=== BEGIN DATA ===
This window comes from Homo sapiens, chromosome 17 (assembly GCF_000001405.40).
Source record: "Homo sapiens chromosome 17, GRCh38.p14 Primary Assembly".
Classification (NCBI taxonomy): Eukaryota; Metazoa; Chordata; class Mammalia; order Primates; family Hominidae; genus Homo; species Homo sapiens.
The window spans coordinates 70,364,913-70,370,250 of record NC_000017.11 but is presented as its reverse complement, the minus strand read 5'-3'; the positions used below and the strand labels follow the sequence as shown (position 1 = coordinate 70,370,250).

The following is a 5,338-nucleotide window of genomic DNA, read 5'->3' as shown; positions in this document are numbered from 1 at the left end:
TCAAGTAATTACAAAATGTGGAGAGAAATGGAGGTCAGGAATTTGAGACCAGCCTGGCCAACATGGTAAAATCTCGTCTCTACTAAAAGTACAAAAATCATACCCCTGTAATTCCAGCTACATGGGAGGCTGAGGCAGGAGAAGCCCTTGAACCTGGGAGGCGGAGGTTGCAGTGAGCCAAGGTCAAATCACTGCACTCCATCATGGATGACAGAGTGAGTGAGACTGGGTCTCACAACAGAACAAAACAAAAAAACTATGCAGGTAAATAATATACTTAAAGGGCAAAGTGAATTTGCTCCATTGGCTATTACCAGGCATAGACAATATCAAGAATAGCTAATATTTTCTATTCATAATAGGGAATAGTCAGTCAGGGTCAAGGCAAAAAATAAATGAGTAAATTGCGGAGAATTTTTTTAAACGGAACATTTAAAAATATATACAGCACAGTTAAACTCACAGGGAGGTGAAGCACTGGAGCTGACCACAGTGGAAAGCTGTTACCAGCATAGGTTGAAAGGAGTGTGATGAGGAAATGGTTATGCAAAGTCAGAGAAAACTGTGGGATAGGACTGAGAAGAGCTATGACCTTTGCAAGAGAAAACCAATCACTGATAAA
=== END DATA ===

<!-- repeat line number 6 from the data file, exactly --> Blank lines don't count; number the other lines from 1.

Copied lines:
TCAAGTAATTACAAAATGTGGAGAGAAATGGAGGTCAGGAATTTGAGACCAGCCTGGCCAACATGGTAAAATCTCGTCTCTACTAAAAGTACAAAAATCATACCCCTGTAATTCCAGCTACATGGGAGGCTGAGGCAGGAGAAGCCCTTGAACCTGGGAGGCGGAGGTTGCAGTGAGCCAAGGTCAAATCACTGCACTCCATCATGGATGACAGAGTGAGTGAGACTGGGTCTCACAACAGAACAAAACAAAAAAACTATGCAGGTAAATAATATACTTAAAGGGCAAAGTGAATTTGCTCCATTGGCTATTACCAGGCATAGACAATATCAAGAATAGCTAATATTTTCTATTCATAATAGGGAATAGTCAGTCAGGGTCAAGGCAAAAAATAAATGAGTAAATTGCGGAGAATTTTTTTAAACGGAACATTTAAAAATATATACAGCACAGTTAAACTCACAGGGAGGTGAAGCACTGGAGCTGACCACAGTGGAAAGCTGTTACCAGCATAGGTTGAAAGGAGTGTGATGAGGAAATGGTTATGCAAAGTCAGAGAAAACTGTGGGATAGGACTGAGAAGAGCTATGACCTTTGCAAGAGAAAACCAATCACTGATAAA